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Global accreditation will help export Norfolk malt to the world’s craft brewers

PUBLISHED: 16:34 10 March 2020 | UPDATED: 16:34 10 March 2020

Norfolk-based maltster Crisp has secured an international accreditation which will help it export East Anglias malted barley to breweries around the world. Picture: ANTONY KELLY

Norfolk-based maltster Crisp has secured an international accreditation which will help it export East Anglias malted barley to breweries around the world. Picture: ANTONY KELLY

A Norfolk-based maltster has secured an international accreditation which will help it export East Anglia’s malted barley to breweries and distilleries around the world.

Rob Moody of Crisp at the firm's floor maltings in Great Ryburgh. Red Flame CommunicationsRob Moody of Crisp at the firm's floor maltings in Great Ryburgh. Red Flame Communications

Crisp Malt, based at Great Ryburgh, near Fakenham, has achieved Authorised Economic Operator (AEO) status, which is recognised worldwide.

The firm says it will help ensure a seamless export logistics operation - which could be particularly important during a time of uncertainty and opportunity as Britain's post-Brexit trading relationship is being negotiated with the EU and the rest of the world.

Crisp's craft brewing and logistics director Rob Moody said: 'It shows that Crisp's role in the international supply chain is secure and efficient and provides valuable reassurance to customers and port authorities both at home and overseas.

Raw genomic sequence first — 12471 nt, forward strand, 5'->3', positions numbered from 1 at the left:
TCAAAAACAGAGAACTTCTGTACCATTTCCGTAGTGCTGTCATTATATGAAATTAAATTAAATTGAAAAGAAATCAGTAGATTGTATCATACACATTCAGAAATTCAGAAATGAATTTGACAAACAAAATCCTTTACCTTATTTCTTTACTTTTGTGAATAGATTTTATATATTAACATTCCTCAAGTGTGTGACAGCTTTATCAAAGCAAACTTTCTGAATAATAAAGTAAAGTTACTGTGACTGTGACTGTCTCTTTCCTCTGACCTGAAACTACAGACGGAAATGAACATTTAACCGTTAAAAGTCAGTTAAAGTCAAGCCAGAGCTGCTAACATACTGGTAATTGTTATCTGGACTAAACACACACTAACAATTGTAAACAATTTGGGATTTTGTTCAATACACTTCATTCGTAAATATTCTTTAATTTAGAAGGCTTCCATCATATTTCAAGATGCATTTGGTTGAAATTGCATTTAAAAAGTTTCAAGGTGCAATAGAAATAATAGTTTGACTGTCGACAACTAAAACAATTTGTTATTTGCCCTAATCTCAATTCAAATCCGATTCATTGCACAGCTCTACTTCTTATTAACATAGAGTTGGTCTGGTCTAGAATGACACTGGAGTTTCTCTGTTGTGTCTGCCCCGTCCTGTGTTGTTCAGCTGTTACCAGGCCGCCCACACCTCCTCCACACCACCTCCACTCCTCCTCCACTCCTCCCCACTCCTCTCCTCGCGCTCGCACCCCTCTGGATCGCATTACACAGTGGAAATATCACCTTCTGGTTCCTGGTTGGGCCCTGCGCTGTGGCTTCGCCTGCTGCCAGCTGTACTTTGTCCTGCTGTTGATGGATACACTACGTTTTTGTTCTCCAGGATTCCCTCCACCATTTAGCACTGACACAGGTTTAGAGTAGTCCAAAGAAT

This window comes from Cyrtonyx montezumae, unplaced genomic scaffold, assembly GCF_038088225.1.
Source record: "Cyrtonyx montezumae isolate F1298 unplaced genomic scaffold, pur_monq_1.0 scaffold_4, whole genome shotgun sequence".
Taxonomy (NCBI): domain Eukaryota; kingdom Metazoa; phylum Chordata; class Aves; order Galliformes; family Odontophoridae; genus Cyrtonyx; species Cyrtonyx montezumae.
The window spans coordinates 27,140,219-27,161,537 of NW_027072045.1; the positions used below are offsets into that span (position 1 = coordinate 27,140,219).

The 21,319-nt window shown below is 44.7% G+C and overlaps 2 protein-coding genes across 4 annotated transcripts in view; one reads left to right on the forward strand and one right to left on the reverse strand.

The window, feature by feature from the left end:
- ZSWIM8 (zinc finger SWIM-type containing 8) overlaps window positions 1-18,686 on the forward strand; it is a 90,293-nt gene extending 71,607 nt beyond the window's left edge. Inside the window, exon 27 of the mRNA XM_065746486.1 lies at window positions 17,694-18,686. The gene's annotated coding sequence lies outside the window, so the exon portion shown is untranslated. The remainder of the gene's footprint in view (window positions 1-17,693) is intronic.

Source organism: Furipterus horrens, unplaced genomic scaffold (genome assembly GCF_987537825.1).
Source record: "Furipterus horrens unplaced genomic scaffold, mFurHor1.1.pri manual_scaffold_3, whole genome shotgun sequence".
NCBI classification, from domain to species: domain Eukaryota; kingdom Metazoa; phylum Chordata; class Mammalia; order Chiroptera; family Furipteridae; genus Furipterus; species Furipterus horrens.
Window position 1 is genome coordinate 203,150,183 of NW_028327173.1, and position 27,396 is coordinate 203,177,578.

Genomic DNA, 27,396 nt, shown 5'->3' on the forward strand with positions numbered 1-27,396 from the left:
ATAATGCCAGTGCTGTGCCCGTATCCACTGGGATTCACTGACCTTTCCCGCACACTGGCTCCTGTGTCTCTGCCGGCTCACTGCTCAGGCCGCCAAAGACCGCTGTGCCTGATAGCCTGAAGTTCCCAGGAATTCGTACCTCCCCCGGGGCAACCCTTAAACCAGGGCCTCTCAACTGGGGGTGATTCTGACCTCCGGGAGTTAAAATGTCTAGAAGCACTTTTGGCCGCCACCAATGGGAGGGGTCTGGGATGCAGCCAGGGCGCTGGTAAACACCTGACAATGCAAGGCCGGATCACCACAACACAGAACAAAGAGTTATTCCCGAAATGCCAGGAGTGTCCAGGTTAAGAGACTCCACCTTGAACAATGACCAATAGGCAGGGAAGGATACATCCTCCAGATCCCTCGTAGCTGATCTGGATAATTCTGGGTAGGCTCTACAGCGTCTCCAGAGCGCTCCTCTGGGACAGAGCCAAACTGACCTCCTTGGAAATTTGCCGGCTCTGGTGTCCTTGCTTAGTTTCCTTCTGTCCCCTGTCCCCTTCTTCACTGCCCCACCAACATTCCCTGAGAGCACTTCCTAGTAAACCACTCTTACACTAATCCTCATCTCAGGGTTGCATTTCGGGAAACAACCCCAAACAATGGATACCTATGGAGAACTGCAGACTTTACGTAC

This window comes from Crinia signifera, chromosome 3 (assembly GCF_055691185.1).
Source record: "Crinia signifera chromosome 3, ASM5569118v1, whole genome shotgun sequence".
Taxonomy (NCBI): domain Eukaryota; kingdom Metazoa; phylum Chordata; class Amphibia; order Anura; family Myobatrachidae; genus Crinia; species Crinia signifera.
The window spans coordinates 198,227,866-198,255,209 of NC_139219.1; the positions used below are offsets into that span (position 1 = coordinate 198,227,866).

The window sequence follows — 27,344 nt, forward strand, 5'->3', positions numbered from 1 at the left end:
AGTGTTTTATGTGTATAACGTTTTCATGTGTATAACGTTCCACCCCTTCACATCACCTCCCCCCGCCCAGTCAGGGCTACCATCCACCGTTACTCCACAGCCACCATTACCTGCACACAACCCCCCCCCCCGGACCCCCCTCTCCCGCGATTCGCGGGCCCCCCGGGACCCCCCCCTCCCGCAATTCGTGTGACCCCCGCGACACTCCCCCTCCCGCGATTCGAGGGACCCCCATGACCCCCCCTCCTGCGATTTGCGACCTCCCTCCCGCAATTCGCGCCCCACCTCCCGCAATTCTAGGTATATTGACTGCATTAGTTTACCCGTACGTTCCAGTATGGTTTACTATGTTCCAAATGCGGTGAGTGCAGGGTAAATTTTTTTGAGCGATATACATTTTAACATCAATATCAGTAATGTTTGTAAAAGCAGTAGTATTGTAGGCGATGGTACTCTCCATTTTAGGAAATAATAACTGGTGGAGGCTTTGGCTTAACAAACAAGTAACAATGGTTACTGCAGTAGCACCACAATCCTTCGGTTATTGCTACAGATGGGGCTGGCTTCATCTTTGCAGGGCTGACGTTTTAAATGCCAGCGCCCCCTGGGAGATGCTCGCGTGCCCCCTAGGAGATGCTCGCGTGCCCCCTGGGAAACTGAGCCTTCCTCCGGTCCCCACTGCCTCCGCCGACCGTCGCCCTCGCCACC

'Having AEO status will help 'fast-track' our exports through customs. This will reduce bureaucracy and time in transit, allowing our malts to reach craft brewers and distillers faster and more efficiently.

'There is an opportunity to build the market for UK malt. Having AEO status contributes to the service levels we can provide to export customers, and will be helpful in the quest to gain new business among craft brewers and distillers across the world. A growing number of drinkers in countries near and wide will be savouring the tastes of East Anglia or Scotland as they sip their craft beers and whiskies.'

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Mr Moody said although it may seem strange for countries capable of growing and malting barley to be importing it from Britain, there are very good reasons for it.

'Some of the best barley in the world is grown in East Anglia and Scotland, where, conveniently, our maltings are located,' he said. 'This includes the revered variety Maris Otter and the 19th-century heritage variety Chevallier through to the innovative Clear Choice. They are expertly grown by specialist farmers in North Norfolk and brought to our maltings in Great Ryburgh for processing into malt.

'The special flavours and characteristics of these malts are very different to those made in other countries. They allow craft brewers across the world to make authentic English-style ales as well as create new craft beer styles. Our malts are in high demand and we are currently supplying brewers in 34 countries, the largest markets being the USA and Japan.'

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